During a pandemic, staying connected to friends and family is not only more challenging than ever before, but also more important. One way we’ve maintained some semblance of normalcy in our relationships? Buying gifts online and sending them to those we love (and miss).
For some people — myself included — being a good gift giver is part of their identity. It’s one of the five love languages because it positively impacts the receiver and the giver. With real-life social interactions in limited supply, my best friend and I started a fun little gift exchange. Like nearly everyone else around the world, we were spending more time on social media, and noticed new brands popping up in our feeds with suggestions.
That curated basket of relaxing bath salts and candles? And that cute necklace? Add those to my cart.
Online shopping trends have shifted radically faster than anyone could have predicted. During the first lockdown wave of COVID-19, gift giving rose 80% between March and April through ecommerce channels compared to last year.
As more people turn to online shopping, brands have an opportunity to get in front of new buyers, many of whom are looking for ways to maintain relationships in meaningful ways.
How many days have we been in quarantine again? I think we’ve all lost count.
However, humans are resilient. We always find new ways to do things. We are quickly adapting to life in a pandemic, exploring new brands online and taking less time to complete our purchases.
According to MediaPost, between March and April of this year, the average amount of time between the first website visit to time of purchase fell by 10 hours. Let that sink in. Ten hours is a lot of time for consumers to make more purchases online.
Smart brands will get their products and services in front of these captive online audiences. Although the instinct may be to cut spending or press pause on campaigns, brands that are able should invest in digital marketing to capture their share of these online sales — and start long-term relationships with new customers.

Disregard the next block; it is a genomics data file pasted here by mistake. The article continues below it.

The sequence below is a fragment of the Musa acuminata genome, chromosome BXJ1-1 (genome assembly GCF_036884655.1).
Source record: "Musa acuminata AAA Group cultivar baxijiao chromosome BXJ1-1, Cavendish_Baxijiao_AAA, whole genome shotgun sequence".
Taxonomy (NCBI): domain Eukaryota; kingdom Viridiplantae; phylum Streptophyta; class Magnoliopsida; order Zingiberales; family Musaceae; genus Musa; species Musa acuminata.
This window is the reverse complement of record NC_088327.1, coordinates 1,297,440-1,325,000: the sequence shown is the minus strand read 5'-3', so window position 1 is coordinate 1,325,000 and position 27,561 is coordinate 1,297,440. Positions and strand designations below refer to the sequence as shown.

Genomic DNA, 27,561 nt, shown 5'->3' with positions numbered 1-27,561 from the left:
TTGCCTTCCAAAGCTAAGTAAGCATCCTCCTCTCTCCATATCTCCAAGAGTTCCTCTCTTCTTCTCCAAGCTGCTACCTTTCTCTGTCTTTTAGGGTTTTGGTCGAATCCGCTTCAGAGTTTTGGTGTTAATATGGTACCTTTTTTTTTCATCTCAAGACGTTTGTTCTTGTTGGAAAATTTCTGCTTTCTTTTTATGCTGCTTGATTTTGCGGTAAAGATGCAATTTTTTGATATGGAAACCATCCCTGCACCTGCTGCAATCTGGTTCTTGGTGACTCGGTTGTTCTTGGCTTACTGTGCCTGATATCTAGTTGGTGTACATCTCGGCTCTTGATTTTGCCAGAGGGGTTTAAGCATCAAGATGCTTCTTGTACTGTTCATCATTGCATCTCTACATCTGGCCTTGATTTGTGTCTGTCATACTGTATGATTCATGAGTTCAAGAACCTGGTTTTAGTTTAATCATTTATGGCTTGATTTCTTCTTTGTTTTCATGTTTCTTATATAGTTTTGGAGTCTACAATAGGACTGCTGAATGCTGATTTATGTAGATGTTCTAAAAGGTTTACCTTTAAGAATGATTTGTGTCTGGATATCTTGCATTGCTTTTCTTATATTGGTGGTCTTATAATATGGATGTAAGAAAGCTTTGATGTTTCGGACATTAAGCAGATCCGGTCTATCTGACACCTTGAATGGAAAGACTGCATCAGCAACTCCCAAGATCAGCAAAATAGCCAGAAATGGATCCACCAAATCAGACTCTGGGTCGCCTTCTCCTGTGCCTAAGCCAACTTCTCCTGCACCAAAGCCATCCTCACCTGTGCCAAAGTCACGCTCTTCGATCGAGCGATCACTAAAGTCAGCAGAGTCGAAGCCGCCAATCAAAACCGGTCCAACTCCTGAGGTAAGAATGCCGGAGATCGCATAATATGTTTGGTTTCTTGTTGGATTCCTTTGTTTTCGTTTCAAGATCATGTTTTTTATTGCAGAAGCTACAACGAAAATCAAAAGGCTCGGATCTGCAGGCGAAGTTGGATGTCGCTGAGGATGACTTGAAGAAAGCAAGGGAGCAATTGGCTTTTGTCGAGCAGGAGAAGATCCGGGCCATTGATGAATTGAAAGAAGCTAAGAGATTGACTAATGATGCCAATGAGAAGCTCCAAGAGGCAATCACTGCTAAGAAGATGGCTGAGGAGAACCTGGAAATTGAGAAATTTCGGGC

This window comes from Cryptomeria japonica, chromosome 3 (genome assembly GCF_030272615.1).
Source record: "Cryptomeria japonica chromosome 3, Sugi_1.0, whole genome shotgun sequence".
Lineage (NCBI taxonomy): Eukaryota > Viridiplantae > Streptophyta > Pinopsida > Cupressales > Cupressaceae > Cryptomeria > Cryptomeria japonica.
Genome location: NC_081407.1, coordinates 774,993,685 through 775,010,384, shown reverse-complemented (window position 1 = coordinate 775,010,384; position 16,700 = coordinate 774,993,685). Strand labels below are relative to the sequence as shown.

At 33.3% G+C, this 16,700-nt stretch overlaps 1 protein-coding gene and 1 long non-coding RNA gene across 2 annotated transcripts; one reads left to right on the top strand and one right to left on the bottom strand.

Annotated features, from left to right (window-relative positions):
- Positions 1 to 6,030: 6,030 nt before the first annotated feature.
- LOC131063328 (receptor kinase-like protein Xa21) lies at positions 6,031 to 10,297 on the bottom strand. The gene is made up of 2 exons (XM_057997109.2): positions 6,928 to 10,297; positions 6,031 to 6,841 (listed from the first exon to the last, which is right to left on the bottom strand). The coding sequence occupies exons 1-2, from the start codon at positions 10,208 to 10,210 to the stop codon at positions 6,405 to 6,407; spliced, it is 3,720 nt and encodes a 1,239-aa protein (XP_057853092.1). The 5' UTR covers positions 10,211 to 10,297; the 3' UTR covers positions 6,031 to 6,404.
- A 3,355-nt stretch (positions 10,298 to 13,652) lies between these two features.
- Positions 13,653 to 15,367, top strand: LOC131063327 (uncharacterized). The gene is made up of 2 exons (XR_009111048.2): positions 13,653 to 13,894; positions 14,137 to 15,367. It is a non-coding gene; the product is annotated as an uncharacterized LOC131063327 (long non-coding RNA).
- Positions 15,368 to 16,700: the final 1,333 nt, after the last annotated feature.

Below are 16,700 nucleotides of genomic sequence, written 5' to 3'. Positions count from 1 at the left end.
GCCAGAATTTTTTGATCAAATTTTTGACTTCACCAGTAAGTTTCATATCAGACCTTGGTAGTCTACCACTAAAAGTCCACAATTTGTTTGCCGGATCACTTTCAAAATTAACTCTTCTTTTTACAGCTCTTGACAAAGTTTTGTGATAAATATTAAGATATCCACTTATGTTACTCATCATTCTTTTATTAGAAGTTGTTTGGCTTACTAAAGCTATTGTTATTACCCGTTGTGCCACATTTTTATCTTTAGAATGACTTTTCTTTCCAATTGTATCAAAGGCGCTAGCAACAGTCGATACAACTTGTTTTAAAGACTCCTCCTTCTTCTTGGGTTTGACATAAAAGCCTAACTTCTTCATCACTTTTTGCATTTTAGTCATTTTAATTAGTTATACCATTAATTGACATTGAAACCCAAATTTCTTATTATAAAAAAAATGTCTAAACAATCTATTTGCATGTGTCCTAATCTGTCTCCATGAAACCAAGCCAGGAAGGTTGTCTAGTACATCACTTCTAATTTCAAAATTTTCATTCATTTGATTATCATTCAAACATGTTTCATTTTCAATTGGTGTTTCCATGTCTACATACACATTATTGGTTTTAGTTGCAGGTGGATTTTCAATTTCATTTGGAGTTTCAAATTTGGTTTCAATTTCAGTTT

The term “retailpocalypse” is nothing new. Analysts predicted the slowdown of in-person shopping experiences in favor of ecommerce. But they couldn’t have foretold how a pandemic would accelerate the trend.
Since 2009, ecommerce has steadily grown about 1.5% each year, accounting for only about 16% of transactions in 2019. In 2020, as consumers were forced to stay home, things changed dramatically. We’ve catapulted ourselves three or four years into the future in just three or four months, according to Andrew Lipsman, eMarketer principal analyst.
We still get a thrill from shopping. We still want our things. We still want to give things.
No doubt, the pandemic is rewriting the rules of retail. It has accelerated long-term commerce trends, with some shopping habits completely changing the retailing landscape that will stay with us long after we develop a vaccine and are able to get back to normal.
But instead of throwing in the towel, there are many new ways to adapt and come out on top.
According to Edelman, 81% of consumers say that trusting a brand to do what is right shapes their purchasing decisions. So there’s no time like the present to reexamine your brand’s purpose to connect with consumers and earn their confidence.
Let empathy be your guide. Apparel brand For Days started making hospital masks for purchase or donation. Sustainable shoe brand Rothy’s committed to helping the medical community. And IKEA sent out its famous Swedish meatball recipe so people could enjoy the dish at home.
Larger brands that have traditionally relied on retail partners for distribution can adopt a more D2C model. With the usual distribution channels slowed or shut down due to the pandemic, brands need to connect more directly with their customers. According to Bigcommerce: “Owning the customer relationship is what allows you to have much more leverage to increase customer lifetime value.”
The data shows us that people are still shopping online — and they are being more thoughtful about it. Not only do companies have a chance to reactivate dormant customers, but they can also capture new buyers willing to try something different. The lessons learned transcend these unpredictable pandemic times: Meet people where they are, give them a reason to consider your brand, and make it easy for them to purchase.
We look forward to a time when we can take our time browsing the carefully curated aisles of our favorite stores. Until then, we’ll keep browsing, buying, and gifting in our new normal, so we need you to send your product suggestions our way. See you online.